Rue: A scene that still makes me laugh is one  where Jesamiah 'e was in a dark place, 'e thought 'e 'ad lost everything and spent many days drowning 'is sorrows in strong liquor. I decided to kick 'is backside and sober 'im up. [laughs] Jesamiah, 'e did not appreciate my method!

Q: How do you think indie authors, such as myself, can be helped or supported by readers or groups?
A: [frowns] Jesamiah and Miss Tiola are the readers, not I, they 'ave several books in the Great Cabin aboard Sea Witch, but I 'ave often listened to the things you say, ma'am... I think those readers who do not say an énorme merci beaucoup to you by leaving a très agréable review on this Amazon Interweb thing - well, you should make them walk the plank!
Helen: Oh, I'm not sure that would be a good idea [laughs] it is worth thinking about though!

Q: Finally, Rue, before we must bid adieu, the novels you appear in have all been awarded a prestigious IndieBRAG Medallion, does that please you?
A: Oui, certainement, it is le grand 'onour, non? But I 'appen to know that you too are very pleased with these gold medallions? Gold treasure! 'Ave you, per'aps some pirate blood in you? [laughs]. Non, seriously, I also know that you 'ave an affection for Jesamiah - for us all, and your dream is that more and more readers will discover the stories and our adventures, because you want Jesamiah to be discovered by many, many people. I agree with you. To me 'e is like a son, even if 'e can be a prize idiot at times, especially where les dames are concerned. But 'ow to reach these new readers... would you like me to threaten a few with my cutlass? Encourage them to spread the word?

Helen: Thank you Rue, you are kind, but maybe using encouragement with a cutlass is not such a good idea? Readers telling other readers about good books to read is the best way to thank an author. Shall we toast Jesamiah with another glass of rum and wish the Sea Witch Voyages good fortune? Where is Jesamiah by the way?

Rue: Salute! It was 'is birthday the other day, 'e was born on 4th December 1693, so 'e is very old in your time [laughs heartily] though in 'is mid-twenties in ours. I think 'e imbibed too much liquor when 'e was celebrating, so 'e sent me to talk to you in 'is stead.

Helen: Oh he is often disappearing because of that reason... shall I find the scene you mentioned above about the cure for hangovers? I think the Novel Conversations visitors might enjoy it!
Buy on Amazon 

Excerpt Sea Witch (Voyage One)

Waking several hours into the fore noon to a thundering headache, Jesamiah staggered to his feet. He tottered to the door, peered out, squinting at the brightness of the morning sun. He dipped a wooden cup into the bucket beside the door, the water warm and brackish, but sufficient to slake his thirst. Not bothering to go into the bushes, directed his urine against the outside wall.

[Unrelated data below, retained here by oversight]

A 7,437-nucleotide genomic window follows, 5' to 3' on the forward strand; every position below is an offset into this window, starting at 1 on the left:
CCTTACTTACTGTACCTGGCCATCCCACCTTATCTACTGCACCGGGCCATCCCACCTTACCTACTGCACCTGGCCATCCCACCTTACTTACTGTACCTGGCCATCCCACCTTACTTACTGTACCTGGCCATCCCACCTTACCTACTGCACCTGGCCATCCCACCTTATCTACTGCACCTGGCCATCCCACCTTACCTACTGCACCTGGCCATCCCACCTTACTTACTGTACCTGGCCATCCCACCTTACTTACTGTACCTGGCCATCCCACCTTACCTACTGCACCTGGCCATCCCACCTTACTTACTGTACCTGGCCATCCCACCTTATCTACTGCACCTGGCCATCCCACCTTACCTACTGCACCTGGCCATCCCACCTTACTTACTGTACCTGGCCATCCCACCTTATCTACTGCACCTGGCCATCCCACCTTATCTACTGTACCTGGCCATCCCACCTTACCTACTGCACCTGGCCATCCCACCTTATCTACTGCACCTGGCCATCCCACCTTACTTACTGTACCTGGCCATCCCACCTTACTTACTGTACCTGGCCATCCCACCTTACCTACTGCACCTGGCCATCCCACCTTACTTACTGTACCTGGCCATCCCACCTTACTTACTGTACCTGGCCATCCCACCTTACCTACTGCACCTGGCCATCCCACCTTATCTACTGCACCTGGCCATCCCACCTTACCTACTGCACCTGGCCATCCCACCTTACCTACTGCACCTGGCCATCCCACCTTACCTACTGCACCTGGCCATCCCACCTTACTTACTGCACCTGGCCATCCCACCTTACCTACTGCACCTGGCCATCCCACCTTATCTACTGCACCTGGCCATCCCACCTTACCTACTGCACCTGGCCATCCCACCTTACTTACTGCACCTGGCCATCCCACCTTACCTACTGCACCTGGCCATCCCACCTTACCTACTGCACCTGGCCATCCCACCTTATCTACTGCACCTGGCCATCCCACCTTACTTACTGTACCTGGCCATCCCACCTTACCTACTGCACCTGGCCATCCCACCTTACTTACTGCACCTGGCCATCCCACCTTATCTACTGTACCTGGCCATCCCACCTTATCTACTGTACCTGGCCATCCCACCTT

“You would ‘ave threatened us with a flogging if we ‘ad been so lazy as to do that aboard ship,” Rue observed wryly from where he stood some yards away.
    “Well we ain’t aboard,” Jesamiah grunted adjusting his breeches. Wished the fellow would not shout so loud.
   Rue stepped forward offering a pewter tankard. “Drink this.”
   Hesitant, Jesamiah took and it wrinkled his nose at the foul looking liquid. “What is it?”
   “Old French recipe. Brandy, ground garlic with ‘alf a pint of ale. Deux œufs – fresh-laid is that cackle fruit – a pinch of gunpowder and melted pork lard.”
   Jesamiah sniffed again at the concoction, gagged at the stench. He poked a finger into it and picked out a piece of floating eggshell. “I don’t care for raw eggs.”
   “Just drink it.”
  Doubtful, Jesamiah raised it to his mouth. Changing his mind, offered it back. “Later perhaps.”
   Folding his arms, Rue ignored the tankard. “Isiah and me we are getting the Sea Witch ready to sail. You ‘ad ‘er refitted when first you came, she ‘as cannon and swivel guns, all of it wasted with ‘er sitting there in the ‘arbour. Isiah ‘as beached ‘er this morning and is already scraping ‘er keel. We ’ave got a crew volunteered as well. Très bien, good men.”
   He encouraged the tankard upwards. Jesamiah was staring at him, his expression blank. Sea Witch? To set sail?
   “Ecoute, mon gars,” Rue said finally losing patience. “Look, my friend, you ‘ave a choice. You lead us like the brilliant capitaine you are or we leave you ‘ere in this cursed-forgotten emptiness, with as many bottles of rum as you please. You can drink yourself into oblivion, with only this wind for company.”
   Jesamiah looked from Rue to the tankard. He hated the wind. Hesitant, he raised the drink to his lips. “It smells foul.”
   “‘The fouler the medicine, the quicker the cure,' or so ma mère used to say.”